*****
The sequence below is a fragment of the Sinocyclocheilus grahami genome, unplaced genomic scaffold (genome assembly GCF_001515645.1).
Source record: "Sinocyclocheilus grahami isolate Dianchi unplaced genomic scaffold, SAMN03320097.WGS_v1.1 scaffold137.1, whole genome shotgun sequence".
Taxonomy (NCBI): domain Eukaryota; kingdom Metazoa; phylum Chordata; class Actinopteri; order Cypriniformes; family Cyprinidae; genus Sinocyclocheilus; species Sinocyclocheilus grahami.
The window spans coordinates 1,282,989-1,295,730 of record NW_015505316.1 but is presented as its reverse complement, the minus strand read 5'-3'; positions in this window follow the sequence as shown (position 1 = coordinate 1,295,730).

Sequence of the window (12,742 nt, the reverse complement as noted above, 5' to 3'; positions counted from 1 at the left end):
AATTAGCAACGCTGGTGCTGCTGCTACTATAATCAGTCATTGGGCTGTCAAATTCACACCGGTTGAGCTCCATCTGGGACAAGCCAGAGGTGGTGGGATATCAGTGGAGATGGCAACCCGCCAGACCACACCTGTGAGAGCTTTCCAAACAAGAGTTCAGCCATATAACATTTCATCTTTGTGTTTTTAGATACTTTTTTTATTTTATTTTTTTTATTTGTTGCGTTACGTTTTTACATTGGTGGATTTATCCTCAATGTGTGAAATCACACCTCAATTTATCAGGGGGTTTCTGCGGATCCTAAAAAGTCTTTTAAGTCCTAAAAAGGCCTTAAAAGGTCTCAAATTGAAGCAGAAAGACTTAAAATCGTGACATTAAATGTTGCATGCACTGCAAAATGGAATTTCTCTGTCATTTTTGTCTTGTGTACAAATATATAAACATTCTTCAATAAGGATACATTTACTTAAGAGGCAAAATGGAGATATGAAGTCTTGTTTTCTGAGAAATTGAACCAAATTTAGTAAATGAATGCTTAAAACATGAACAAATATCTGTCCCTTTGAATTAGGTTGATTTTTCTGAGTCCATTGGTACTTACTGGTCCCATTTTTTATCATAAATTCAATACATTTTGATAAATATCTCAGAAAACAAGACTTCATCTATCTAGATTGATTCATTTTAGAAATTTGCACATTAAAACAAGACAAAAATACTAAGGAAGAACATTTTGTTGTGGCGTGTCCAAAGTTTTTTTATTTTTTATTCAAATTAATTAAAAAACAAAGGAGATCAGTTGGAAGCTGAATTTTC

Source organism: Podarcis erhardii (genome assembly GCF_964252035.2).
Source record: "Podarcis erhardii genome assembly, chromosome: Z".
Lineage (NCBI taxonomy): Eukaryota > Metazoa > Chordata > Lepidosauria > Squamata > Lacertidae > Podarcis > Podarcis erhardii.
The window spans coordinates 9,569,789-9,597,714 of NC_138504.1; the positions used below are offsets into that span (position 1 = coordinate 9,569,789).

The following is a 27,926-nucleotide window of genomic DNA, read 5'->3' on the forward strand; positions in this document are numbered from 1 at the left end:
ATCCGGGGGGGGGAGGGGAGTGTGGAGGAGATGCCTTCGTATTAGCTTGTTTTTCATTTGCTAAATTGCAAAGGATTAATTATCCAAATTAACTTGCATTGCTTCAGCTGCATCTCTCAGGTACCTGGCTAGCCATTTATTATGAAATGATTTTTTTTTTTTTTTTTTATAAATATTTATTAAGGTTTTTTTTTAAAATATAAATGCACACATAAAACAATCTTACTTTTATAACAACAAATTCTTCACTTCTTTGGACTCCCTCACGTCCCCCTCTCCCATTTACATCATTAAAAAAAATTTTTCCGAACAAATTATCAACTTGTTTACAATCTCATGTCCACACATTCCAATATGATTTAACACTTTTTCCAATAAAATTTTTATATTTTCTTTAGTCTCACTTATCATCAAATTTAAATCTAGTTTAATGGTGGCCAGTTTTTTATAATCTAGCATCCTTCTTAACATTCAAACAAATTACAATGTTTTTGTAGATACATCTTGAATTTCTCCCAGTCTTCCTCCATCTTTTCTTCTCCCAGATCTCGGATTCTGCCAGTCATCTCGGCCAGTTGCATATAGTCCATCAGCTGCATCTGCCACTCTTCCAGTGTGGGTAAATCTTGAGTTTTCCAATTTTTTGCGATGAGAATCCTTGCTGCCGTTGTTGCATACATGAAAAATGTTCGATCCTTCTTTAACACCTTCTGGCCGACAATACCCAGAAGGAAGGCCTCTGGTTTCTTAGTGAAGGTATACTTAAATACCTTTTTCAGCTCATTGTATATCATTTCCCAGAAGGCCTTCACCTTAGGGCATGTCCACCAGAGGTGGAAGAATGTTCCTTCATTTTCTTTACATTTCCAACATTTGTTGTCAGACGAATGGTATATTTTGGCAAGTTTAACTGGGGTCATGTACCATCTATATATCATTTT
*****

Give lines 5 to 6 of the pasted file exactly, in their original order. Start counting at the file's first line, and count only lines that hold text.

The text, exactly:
Sequence of the window (12,742 nt, the reverse complement as noted above, 5' to 3'; positions counted from 1 at the left end):
AATTAGCAACGCTGGTGCTGCTGCTACTATAATCAGTCATTGGGCTGTCAAATTCACACCGGTTGAGCTCCATCTGGGACAAGCCAGAGGTGGTGGGATATCAGTGGAGATGGCAACCCGCCAGACCACACCTGTGAGAGCTTTCCAAACAAGAGTTCAGCCATATAACATTTCATCTTTGTGTTTTTAGATACTTTTTTTATTTTATTTTTTTTATTTGTTGCGTTACGTTTTTACATTGGTGGATTTATCCTCAATGTGTGAAATCACACCTCAATTTATCAGGGGGTTTCTGCGGATCCTAAAAAGTCTTTTAAGTCCTAAAAAGGCCTTAAAAGGTCTCAAATTGAAGCAGAAAGACTTAAAATCGTGACATTAAATGTTGCATGCACTGCAAAATGGAATTTCTCTGTCATTTTTGTCTTGTGTACAAATATATAAACATTCTTCAATAAGGATACATTTACTTAAGAGGCAAAATGGAGATATGAAGTCTTGTTTTCTGAGAAATTGAACCAAATTTAGTAAATGAATGCTTAAAACATGAACAAATATCTGTCCCTTTGAATTAGGTTGATTTTTCTGAGTCCATTGGTACTTACTGGTCCCATTTTTTATCATAAATTCAATACATTTTGATAAATATCTCAGAAAACAAGACTTCATCTATCTAGATTGATTCATTTTAGAAATTTGCACATTAAAACAAGACAAAAATACTAAGGAAGAACATTTTGTTGTGGCGTGTCCAAAGTTTTTTTATTTTTTATTCAAATTAATTAAAAAACAAAGGAGATCAGTTGGAAGCTGAATTTTC